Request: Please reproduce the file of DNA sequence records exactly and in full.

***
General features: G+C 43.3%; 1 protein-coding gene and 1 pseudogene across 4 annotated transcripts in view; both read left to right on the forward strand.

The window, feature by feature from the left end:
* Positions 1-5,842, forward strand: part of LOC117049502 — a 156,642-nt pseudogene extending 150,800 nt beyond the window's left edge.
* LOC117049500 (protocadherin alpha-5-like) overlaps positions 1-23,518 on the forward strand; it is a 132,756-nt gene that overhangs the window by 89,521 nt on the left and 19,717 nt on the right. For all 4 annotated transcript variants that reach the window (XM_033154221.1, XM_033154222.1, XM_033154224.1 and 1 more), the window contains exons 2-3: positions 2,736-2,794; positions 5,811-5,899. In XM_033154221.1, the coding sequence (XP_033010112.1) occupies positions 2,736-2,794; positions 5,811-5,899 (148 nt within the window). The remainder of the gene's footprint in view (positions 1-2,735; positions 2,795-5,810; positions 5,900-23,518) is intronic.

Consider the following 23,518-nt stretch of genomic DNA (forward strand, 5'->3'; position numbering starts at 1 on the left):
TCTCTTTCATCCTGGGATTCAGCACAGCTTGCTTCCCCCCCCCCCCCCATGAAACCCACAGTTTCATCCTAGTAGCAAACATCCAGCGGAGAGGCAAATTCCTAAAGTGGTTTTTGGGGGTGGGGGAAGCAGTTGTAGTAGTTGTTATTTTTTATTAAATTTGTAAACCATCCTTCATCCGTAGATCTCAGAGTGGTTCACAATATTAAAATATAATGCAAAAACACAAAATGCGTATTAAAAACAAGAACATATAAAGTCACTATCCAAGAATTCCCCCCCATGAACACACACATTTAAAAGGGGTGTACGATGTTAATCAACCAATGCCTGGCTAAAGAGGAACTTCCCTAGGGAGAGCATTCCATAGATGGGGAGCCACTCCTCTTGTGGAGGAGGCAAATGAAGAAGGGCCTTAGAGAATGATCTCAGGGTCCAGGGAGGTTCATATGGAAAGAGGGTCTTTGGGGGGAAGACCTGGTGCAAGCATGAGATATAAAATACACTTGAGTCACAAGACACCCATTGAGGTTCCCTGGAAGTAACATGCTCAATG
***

General features: G+C 43.3%; 1 protein-coding gene and 1 pseudogene across 4 annotated transcripts in view; both read left to right on the forward strand.

The window, feature by feature from the left end:
* Positions 1-5,842, forward strand: part of LOC117049502 — a 156,642-nt pseudogene extending 150,800 nt beyond the window's left edge.
* LOC117049500 (protocadherin alpha-5-like) overlaps positions 1-23,518 on the forward strand; it is a 132,756-nt gene that overhangs the window by 89,521 nt on the left and 19,717 nt on the right. For all 4 annotated transcript variants that reach the window (XM_033154221.1, XM_033154222.1, XM_033154224.1 and 1 more), the window contains exons 2-3: positions 2,736-2,794; positions 5,811-5,899. In XM_033154221.1, the coding sequence (XP_033010112.1) occupies positions 2,736-2,794; positions 5,811-5,899 (148 nt within the window). The remainder of the gene's footprint in view (positions 1-2,735; positions 2,795-5,810; positions 5,900-23,518) is intronic.

Consider the following 23,518-nt stretch of genomic DNA (forward strand, 5'->3'; position numbering starts at 1 on the left):
TCTCTTTCATCCTGGGATTCAGCACAGCTTGCTTCCCCCCCCCCCCCCATGAAACCCACAGTTTCATCCTAGTAGCAAACATCCAGCGGAGAGGCAAATTCCTAAAGTGGTTTTTGGGGGTGGGGGAAGCAGTTGTAGTAGTTGTTATTTTTTATTAAATTTGTAAACCATCCTTCATCCGTAGATCTCAGAGTGGTTCACAATATTAAAATATAATGCAAAAACACAAAATGCGTATTAAAAACAAGAACATATAAAGTCACTATCCAAGAATTCCCCCCCATGAACACACACATTTAAAAGGGGTGTACGATGTTAATCAACCAATGCCTGGCTAAAGAGGAACTTCCCTAGGGAGAGCATTCCATAGATGGGGAGCCACTCCTCTTGTGGAGGAGGCAAATGAAGAAGGGCCTTAGAGAATGATCTCAGGGTCCAGGGAGGTTCATATGGAAAGAGGGTCTTTGGGGGGAAGACCTGGTGCAAGCATGAGATATAAAATACACTTGAGTCACAAGACACCCATTGAGGTTCCCTGGAAGTAACATGCTCAATG